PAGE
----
By Maria Rocha-Buschel
Mayor Bill de Blasio gave his second State of the City address at Baruch College at Lexington Avenue and East 23rd Street on Tuesday morning, making affordable housing the focus of the speech and his agenda for the next year. He outlined a number of new programs, including housing for targeted populations like seniors and veterans and said that he would be working to protect tenants against predatory landlords and institute mandatory inclusionary zoning to require affordable housing in new developments.
The mayor singled out Stuyvesant Town and Peter Cooper Village in the address, praising the complex as a bastion of affordable housing and an example that his administration will follow, but acknowledged that there are lessons to be learned when building a new development planned for Sunnyside, Queens.
“Stuy Town, when it opened in 1947, provided our city with 11,250 affordable apartments, a community where trees and parks, and shops dotted a landscape from which residents could actually see the sky,” the mayor said. “We’re bringing that same kind of scale, and a real sense of urgency, to Sunnyside Yards and setting the same exact goal of 11,250 affordable units, as part of a neighborhood that anyone would be proud to call home. And in contrast to the recent history of Stuy Town, we’re going to make sure that affordable housing at Sunnyside Yards stays that way.”
The mayor noted in the address that one of the problems with housing for middle class New Yorkers has been is that the city did not have strong enough laws or rules in place that limited what developers were allowed to build.
“Sometimes projects included affordable housing but far too often, they did not,” he said. “As the city expanded, our growth was guided primarily by the developers’ bottom lines.
“In 2014, 56 percent of rental households in New York were spending more than 30 percent of their income on housing, up 10 points in a little more than a decade.”
He noted that this meant there was an increased disposition for luxury housing, which then increased rents in surrounding neighborhoods without offering any corresponding affordable options, and he said that the new programs are an attempt to combat this trend.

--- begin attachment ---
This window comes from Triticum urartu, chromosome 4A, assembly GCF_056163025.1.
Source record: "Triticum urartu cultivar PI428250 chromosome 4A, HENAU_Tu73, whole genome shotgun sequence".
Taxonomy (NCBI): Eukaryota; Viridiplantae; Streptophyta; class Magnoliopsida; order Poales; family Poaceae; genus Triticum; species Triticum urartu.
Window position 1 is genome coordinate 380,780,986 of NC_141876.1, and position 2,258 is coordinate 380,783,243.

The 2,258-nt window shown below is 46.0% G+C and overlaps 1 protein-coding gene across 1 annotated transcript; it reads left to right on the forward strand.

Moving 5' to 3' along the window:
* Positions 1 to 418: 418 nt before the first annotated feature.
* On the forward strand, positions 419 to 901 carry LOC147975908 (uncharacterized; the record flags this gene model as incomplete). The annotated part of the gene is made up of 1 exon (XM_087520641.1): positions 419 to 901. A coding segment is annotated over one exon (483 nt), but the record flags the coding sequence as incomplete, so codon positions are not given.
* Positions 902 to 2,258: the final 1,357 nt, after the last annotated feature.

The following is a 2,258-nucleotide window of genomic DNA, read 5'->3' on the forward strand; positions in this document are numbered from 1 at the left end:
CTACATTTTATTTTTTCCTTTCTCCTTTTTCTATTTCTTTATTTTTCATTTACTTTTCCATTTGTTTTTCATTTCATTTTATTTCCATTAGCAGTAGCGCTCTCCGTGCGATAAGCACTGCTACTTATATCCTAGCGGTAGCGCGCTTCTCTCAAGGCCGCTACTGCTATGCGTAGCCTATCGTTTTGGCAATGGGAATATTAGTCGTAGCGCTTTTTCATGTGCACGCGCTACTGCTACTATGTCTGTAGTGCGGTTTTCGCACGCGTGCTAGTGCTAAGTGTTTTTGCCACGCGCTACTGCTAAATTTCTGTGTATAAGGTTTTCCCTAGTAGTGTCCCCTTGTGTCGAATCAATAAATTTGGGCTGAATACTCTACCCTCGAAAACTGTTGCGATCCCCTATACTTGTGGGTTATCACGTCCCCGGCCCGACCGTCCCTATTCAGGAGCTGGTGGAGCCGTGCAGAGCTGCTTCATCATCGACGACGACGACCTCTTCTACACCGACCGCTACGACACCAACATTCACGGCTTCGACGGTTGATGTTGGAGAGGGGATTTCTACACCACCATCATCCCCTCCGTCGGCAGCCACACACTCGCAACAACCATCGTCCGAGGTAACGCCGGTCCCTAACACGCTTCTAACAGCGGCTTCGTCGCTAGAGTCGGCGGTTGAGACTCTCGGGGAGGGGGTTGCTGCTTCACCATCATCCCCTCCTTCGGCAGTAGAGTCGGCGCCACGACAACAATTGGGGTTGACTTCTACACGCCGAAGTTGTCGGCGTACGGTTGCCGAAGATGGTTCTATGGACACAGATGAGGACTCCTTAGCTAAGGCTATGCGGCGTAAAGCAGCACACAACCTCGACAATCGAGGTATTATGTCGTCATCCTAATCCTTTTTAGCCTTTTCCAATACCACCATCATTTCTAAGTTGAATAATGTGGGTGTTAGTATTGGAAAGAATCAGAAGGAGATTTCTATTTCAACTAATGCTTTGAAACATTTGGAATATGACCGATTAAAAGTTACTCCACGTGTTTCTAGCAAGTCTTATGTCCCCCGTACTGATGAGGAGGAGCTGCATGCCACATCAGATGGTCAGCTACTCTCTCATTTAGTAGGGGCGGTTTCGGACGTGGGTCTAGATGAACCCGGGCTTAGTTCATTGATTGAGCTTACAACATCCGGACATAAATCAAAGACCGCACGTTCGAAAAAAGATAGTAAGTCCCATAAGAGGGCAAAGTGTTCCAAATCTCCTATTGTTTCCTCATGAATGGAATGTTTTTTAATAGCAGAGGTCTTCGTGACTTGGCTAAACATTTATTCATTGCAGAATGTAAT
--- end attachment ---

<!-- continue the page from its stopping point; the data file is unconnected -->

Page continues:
In addition to the new development for the 200-acre space in Sunnyside, the mayor said that there are six neighborhoods throughout the city that are being studied for new developments and the new mandatory inclusionary housing policy would require affordable housing to be included in all new developments in those areas.
Senior housing was another focus in the mayor’s address and he said that the city will be working to preserve 10,000 units of affordable housing for seniors. The housing will be supported by a $400 million capital investment and Section 8 vouchers, and the new Senior Affordable Rental Apartments (SARA) program will begin this year.
“Women and men who live on fixed incomes have little recourse when housing costs go up,” the mayor said. “They need our help, and they will get it.”
He added that veterans are often also struggling with housing costs and through programs and outreach, his office will be working to end veteran homelessness.
“We commit to ending chronic veterans homelessness by the end of this year,” he said. “Those who fight to protect our freedom abroad should never be left without a home.”
Another component of the effort to preserve and create affordable housing is just coming up with a place to put it.
“Since we only have so much land, we’ll create more affordable housing by literally building up, adding density to appropriate parts of our city,” he said. “We are not embarking on a mission to build towering skyscrapers where they don’t belong.”
He noted that part of this effort to preserve the neighborhoods would include working closely with communities and investing in amenities that neighborhoods need, such as parks, schools, restaurants and shops.
De Blasio also urged Albany to aggressively enforce the rent laws.
“We need stronger rent regulations that reflect today’s New York,” he said. “If Albany truly believes in opportunity for all, they will strengthen our rent laws in 2015.”
The mayor added that if Albany does not strengthen the rent laws, tenants need help in other ways, including a new program that will provide free legal representation in housing court for tenants in rezoned neighborhoods who are facing harassment from landlords, eviction proceedings and building neglect. The mayor’s office is allocating $36 million to help tenants, the majority of whom enter housing court without a lawyer.
The mayor addressed a number of other new initiatives in the speech, including a proposed ferry service that he promised will be priced the same as a MetroCard fare, although since the service will be operated by private companies, it won’t actually be accessible by MetroCard. The ferry service is meant to provide transportation options for areas of the city like the Rockaways, Bay Ridge and Staten Island that have long commute times to Midtown. One of the proposed routes would go from East 34th Street to the Rockaways, also stopping at East 23rd Street, Grand Street on the Lower East Side, Wall Street and the Brooklyn Army Terminal.
He also said that he would be addressing income inequality by working to raise the minimum wage to $13 per hour by 2016. He added that indexing the minimum wage would bring it to $15 per hour by 2019 because it wouldn’t require action from Albany.